What Alberta’s finance minister isn’t telling you about negotiations with nurses

Travis Toews doesn’t like that Alberta nurses asked for a 7% wage increase over 4 years, but he’s not telling you the whole story.

Earlier this week, Travis Toews, Alberta’s finance minister, posted a response to recent proposals submitted by the United Nurses of Alberta.

UNA had been negotiating with Alberta Health Services to delay contract negotiations until next March. The intent was to accommodate demands placed on the healthcare system during the pandemic.

A deal to delay negotiations couldn’t be reached, but Toews framed it as being exclusively the fault of the UNA, focusing on their request for what he calls a 7% pay increase. He completely ignored AHS’s failure to accept proposals from the UNA.

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The UNA agreed in principal to delay the negotiations, but wanted to make it conditional on these 2 points:

  • No position eliminations via attrition during the pandemic
  • No additional rollbacks when negotiations commence after next March

The union also proposed settling the collective agreement for the next 4 years with terms similar to what the Saskatchewan nurses received in their agreement on Sunday.

In a since deleted news release, the UNA had indicated on Monday that the Saskatchewan deal, which still must be ratified by workers and the employer, basically renewed the previous collective agreement with some minor corrections.

It also indicated that the Saskatchewan deal, if ratified, would give nurses there a 1% increase this year (retroactive to 1 April), and 2% every April 1 between 2021 and 2023.

The release also pointed out that BC nurses signed a 3-year contract last year, with 2% increases every year and an agreement to fill hundreds of vacant nursing positions.

So, while it’s true that the UNA was asking for a 7% increase—well, technically 7.18% when you account for increases on increases—over 4 years, it was misleading for Toews to present it as a 7% increase, rather than 1% this year and 2% increases in subsequent years. Wording it this way implies that they’re asking for 7% every year, without explicitly saying it.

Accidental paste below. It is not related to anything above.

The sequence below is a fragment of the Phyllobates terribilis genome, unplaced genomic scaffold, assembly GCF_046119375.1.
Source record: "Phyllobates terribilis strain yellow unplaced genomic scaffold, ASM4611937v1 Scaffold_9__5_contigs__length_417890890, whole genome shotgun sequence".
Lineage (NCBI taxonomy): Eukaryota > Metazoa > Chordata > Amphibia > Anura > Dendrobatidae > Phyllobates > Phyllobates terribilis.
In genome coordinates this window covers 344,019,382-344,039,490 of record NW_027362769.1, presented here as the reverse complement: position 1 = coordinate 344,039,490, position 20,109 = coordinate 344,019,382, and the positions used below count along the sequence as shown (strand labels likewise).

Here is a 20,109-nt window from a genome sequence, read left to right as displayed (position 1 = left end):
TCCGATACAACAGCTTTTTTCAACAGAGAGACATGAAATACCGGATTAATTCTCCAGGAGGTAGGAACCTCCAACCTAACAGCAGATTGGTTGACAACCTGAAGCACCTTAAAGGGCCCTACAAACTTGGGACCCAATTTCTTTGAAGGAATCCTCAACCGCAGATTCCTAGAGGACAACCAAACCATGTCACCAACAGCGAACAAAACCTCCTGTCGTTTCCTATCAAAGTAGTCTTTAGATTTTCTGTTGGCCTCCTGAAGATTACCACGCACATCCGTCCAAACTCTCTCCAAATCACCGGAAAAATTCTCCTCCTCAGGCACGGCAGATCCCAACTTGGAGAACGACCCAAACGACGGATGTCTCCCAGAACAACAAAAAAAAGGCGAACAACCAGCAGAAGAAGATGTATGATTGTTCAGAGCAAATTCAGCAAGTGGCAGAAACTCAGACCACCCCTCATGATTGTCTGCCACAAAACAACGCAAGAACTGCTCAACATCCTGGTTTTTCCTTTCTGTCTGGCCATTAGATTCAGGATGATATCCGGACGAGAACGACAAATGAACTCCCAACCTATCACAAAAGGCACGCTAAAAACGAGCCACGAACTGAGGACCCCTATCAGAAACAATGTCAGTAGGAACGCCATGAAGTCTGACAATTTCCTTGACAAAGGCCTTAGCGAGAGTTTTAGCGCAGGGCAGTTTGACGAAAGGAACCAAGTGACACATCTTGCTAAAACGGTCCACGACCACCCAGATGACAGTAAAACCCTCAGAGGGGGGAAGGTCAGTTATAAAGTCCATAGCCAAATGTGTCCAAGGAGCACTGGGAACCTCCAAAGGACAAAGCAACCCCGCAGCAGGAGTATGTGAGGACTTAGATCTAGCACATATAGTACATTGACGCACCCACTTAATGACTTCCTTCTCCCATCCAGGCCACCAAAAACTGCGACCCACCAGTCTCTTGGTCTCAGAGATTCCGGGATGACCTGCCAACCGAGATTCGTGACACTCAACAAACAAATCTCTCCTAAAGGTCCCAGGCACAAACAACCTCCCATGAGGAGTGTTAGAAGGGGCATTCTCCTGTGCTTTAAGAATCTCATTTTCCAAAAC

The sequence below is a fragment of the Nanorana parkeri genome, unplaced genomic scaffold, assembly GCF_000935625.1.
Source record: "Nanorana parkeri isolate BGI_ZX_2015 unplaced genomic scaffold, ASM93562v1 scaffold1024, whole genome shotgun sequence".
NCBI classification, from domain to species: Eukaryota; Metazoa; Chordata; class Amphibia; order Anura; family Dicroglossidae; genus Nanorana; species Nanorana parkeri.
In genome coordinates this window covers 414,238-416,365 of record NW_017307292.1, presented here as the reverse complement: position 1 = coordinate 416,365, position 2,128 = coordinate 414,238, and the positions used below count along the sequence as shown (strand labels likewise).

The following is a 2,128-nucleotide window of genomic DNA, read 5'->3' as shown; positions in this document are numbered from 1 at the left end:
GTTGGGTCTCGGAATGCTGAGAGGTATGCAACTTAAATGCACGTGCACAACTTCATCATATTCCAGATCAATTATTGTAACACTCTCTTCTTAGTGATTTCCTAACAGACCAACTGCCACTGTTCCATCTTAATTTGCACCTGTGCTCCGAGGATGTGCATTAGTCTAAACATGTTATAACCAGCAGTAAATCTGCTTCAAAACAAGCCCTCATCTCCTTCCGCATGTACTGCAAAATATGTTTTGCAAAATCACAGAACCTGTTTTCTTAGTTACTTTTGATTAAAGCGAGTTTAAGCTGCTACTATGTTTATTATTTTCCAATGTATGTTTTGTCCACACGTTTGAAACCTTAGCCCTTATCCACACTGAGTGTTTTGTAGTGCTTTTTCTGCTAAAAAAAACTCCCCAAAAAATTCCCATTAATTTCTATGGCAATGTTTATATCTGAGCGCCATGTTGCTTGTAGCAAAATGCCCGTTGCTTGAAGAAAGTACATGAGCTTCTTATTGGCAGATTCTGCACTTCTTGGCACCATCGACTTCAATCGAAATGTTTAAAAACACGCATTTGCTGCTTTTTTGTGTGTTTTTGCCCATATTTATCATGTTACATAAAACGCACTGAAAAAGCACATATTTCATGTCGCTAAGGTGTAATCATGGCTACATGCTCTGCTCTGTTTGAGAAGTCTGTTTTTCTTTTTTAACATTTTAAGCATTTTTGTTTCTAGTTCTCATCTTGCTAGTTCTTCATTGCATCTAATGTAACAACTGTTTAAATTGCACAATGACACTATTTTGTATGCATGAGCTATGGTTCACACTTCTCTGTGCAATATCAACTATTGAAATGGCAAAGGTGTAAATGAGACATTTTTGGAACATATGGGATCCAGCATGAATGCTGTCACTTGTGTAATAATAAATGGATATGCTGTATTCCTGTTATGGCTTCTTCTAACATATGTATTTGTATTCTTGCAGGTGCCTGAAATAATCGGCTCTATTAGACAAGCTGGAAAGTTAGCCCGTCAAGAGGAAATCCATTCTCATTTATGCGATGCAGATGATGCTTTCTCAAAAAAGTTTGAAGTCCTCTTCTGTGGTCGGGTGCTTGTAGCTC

Settling for terms similar to those the Saskatchewan government agreed to would have “brought labour peace” until 2024, according to a letter from David Harrigan, director of labour relations with UNA. It would have also allowed the government to—using Toews’ words—“continue to focus on the pandemic and keeping Albertans safe.”

Instead, Alberta may see labour unrest.

Nurses here in Alberta face possible layoffs, or increased workload as a result of layoffs, while their counterparts in both neighbouring provinces are guaranteed job security and the ability to provide for their families for the next several years. As a result, the UNA is “very concerned [that nurses will] seek employment elsewhere”.

This of course will exacerbate the problem of staff shortages and overwhelming workloads.

One final note.

At the end of his statement, Toews claimed that “Alberta’s nurses are compensated approximately 8.1% more than their Western Canadian peers.”

I can’t confirm that, but let’s assume it’s accurate. There’s a reason for that.

Alberta has the highest wages in the country. Here’s a look at the 2018 median wage for all the provinces:

Median income
British Columbia$36,700
Prince Edward Island$34,500
New Brunswick$34,300
Newfoundland and Labrador$33,800
Nova Scotia$33,800
Based on 2018 Statistics Canada data

As we can see, Alberta has the highest median income of all the provinces in Canada. The median income for the country is $36,400. That means that Alberta’s median income is about 12.1% higher than the country’s median income.

It’s 6.8% higher than Saskatchewan’s, 11.2% higher than BC’s, and 13% higher than Manitoba’s. For reference, halfway between 6.8% and 13% is 9.9%.

Toews suggests that Alberta nurses are already overpaid compared to other Western Canadian provinces. But relative to median wage, it seems they’re underpaid.

Alberta nurses should be paid at least 10% more than nurses in the other 3 provinces.

Compared to those provinces, Alberta nurses are underpaid, have no job security, and face increased workloads.

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By Kim Siever

Kim Siever is an independent queer journalist based in Lethbridge, Alberta. He writes daily news articles, focusing on politics and labour.

2 replies on “What Alberta’s finance minister isn’t telling you about negotiations with nurses”

Just for clarity – in addition to No position eliminations via attrition during the pandemic, we did not propose “No rollbacks when negotiations commence after next March.” – We proposed no ADDITIONAL rollbacks be proposed by the employer. Essentially, that that the employer would agree to bargaining in good faith and not take advantage of the agreement to delay. It was rejected out of hand.

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